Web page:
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Ballet Essentials: Wayne McGregor’s Chroma / Multiverse / Carbon Life

Our quick introduction to this mixed programme celebrating Wayne McGregor's ten years as Resident Choreographer of The Royal Ballet.

By Paul Kilbey (Content Producer (Ballet))

7 November 2016 at 5.00pm | 6 Comments

Ten years of Wayne McGregor

Wayne McGregor is one of the most influential choreographers working today, and for the past ten years his influence on The Royal Ballet has been especially great. This mixed programme – The Royal Ballet’s first devoted entirely to McGregor – celebrates ten years since his appointment as Resident Choreographer, combining two of his classic Royal Ballet works with a world premiere.

The spirit of collaboration

Collaboration is integral to McGregor’s work. This is not confined to the usual design team required for a ballet, although his important relationships with costume designer Moritz Junge, lighting designer Lucy Carter and dramaturg Uzma Hameed are represented in this programme. Chroma’s set was designed by architect John Pawson; Carbon Life was designed by fashion designer Gareth Pugh; the set concept and design for Multiverse is by visual artist Rashid Rana. That’s not to mention the musical line-up, which includes specially commissioned works by Joby Talbot, Mark Ronson, Andrew Wyatt and Steve Reich. Furthermore, these performances of Chroma see an unprecedented collaboration between The Royal Ballet and Alvin Ailey American Dance Theater, five of whose members join forces with the Company’s dancers in celebration of the international reach of McGregor’s work.

Chroma: Box-fresh

McGregor’s second work for the Royal Opera House main stage was a sensation at its premiere in 2006, and swiftly resulted in his appointment as Resident Choreographer. The stark and striking architectural designs of Pawson, Junge and Carter create a startling setting for McGregor’s bold, angular choreography – and Talbot’s score combines thrilling arrangements of White Stripes song with haunting original compositions. It may be ten years old, but Chroma looks as fresh as ever.

Multiverse: An anticipated world premiere

A brand new work is at the heart of the programme. A world premiere by Reich, one of today’s leading composers, is juxtaposed with his earliest piece in celebration of the composer’s 80th birthday. Runner, a Royal Ballet co-commission, is an abstract work for orchestra, and sharply contrasts with the classic It’s Gonna Rain (1965) for tape. Reich’s use of repeating structures finds echoes in McGregor’s choreography and Rana’s set concept. According to dramaturg Hameed, the title describes the theory whereby an infinite number of universes simultaneously exist and are coming into being: ‘It’s a fascinating proposition’, she writes, ‘one that disrupts linear conceptions of time through a sense of partial views, repeating histories and possible futures.’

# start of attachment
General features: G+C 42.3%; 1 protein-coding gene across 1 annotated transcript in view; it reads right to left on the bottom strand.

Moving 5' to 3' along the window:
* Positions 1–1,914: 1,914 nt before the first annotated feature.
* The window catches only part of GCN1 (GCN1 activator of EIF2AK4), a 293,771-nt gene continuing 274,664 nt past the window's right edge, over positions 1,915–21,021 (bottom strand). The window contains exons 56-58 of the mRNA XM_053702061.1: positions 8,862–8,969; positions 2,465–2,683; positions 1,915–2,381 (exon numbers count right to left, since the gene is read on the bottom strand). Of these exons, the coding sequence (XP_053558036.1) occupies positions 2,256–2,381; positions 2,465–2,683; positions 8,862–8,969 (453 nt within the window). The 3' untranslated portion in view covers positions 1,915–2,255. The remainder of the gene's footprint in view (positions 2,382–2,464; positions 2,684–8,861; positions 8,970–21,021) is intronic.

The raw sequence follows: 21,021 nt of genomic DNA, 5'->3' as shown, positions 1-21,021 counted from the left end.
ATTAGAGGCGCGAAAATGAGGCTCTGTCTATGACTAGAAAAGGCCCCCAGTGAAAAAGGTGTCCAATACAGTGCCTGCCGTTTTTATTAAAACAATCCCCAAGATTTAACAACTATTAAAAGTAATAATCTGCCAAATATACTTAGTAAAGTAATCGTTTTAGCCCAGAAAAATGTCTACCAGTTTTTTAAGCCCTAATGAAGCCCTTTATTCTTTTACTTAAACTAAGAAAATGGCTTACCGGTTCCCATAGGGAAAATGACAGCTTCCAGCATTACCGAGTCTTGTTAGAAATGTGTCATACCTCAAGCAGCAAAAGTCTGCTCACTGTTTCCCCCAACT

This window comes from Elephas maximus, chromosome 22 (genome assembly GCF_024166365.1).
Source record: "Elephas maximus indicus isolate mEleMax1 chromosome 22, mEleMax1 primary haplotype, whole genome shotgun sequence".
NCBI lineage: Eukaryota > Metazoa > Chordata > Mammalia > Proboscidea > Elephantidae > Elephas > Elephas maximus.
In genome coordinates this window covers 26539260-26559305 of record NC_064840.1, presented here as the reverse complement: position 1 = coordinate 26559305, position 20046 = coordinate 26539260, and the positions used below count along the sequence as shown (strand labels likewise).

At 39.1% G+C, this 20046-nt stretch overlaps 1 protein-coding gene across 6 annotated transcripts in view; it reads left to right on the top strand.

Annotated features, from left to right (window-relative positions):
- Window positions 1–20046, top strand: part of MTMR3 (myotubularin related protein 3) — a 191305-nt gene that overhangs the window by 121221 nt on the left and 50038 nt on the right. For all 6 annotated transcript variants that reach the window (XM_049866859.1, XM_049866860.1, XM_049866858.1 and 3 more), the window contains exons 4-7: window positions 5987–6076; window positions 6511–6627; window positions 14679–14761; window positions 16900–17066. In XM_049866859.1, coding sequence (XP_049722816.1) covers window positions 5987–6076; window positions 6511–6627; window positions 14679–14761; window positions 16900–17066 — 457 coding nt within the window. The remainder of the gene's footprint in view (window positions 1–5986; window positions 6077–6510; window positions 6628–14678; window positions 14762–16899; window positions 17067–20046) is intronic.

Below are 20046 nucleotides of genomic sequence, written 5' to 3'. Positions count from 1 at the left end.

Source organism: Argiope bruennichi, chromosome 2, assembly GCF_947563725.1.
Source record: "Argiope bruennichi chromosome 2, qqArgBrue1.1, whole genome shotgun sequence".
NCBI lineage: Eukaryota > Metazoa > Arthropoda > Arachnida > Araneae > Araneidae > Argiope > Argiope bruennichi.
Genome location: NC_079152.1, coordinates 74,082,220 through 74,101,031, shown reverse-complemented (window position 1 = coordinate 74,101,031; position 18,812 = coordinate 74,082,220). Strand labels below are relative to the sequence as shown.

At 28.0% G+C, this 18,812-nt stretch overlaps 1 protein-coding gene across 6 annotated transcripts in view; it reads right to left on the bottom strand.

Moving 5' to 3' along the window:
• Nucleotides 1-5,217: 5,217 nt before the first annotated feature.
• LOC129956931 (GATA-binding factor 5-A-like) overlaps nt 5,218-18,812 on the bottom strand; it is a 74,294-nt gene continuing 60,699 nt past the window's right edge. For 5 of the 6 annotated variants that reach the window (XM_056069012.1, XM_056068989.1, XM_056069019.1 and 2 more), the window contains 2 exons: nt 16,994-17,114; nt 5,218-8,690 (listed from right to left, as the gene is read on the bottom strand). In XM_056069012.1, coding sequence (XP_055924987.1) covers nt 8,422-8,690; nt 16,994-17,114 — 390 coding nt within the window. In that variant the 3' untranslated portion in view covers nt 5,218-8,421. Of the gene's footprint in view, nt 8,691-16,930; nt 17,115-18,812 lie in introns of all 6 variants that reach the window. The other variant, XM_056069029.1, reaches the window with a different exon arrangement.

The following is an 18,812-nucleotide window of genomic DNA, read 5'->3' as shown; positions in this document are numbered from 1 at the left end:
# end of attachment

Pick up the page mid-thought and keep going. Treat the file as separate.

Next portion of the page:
Carbon Life: a feast of pop and high-fashion

McGregor’s 2012 work Carbon Life is yet another startling musical collaboration. The dancers are joined on stage by a band, playing and singing a set of songs by Mark Ronson and Andrew Wyatt. Along with Pugh’s extreme, body-morphing costumes, Carbon Life ends the evening in dazzling style.

Chroma/Multiverse/Carbon Life runs 10–19 November 2016. Tickets are currently sold out, but returns may become available, and further tickets are released each Friday at 1pm through Friday Rush.

This article has 6 comments

  1. David C. Green responded on 11 November 2016 at 12:39pm Reply

    Having attended the general rehearsal I left early during the third ballet. Why? The programme offered nothing but technical acrobatics for choreography, musically shoddy work of low quality music and over-use of hi-tec disco-like projections. A sorry low-point for all. Great praise for dancers and musicians who were sadly wasting their talents in this disappointing display of postmodern mediocrity.

  2. David C. Green responded on 11 November 2016 at 12:43pm Reply

    Why? I'm honest and very positive about Royal Ballet, not having missed any production at ROH for last five years. This programme is just all-round shoddy and a sad disappointment. Be fair and acknowledge failure.

  3. David C. Green responded on 11 November 2016 at 12:47pm Reply

    I champion excellence and avant-garde work and recognise and understand what I'm experiencing in the theatre.
    For your information, I am senior lecturer in theatre and I understand how ROH dislikes any comment on its brand image. Shame on ROH. Be honest, please and acknowledge that this programme is just poor. Thank you.

  4. David C. Green responded on 11 November 2016 at 12:52pm Reply

    Okay. I understand your reluctance in respect of my comments. But nothing ROH can do can stop audiences from disliking this programme in spite of suppressing honest feedback from knowledgeable people who wish you to know how they feel. Enough said.

    • Rachel Beaumont (Product Manager) responded on 11 November 2016 at 2:26pm

      Dear David,

      Due to the large amount of spam that is submitted to the website all comments are held for moderation. This can sometimes take a few hours, but we do publish comments unless they breach our guidelines.

      All best,

    • Gary swindle responded on 16 November 2016 at 10:13pm

      I have to agree largely with what David says. I feel that I too can differentiate populist mediocrity from work of true artistic merit.

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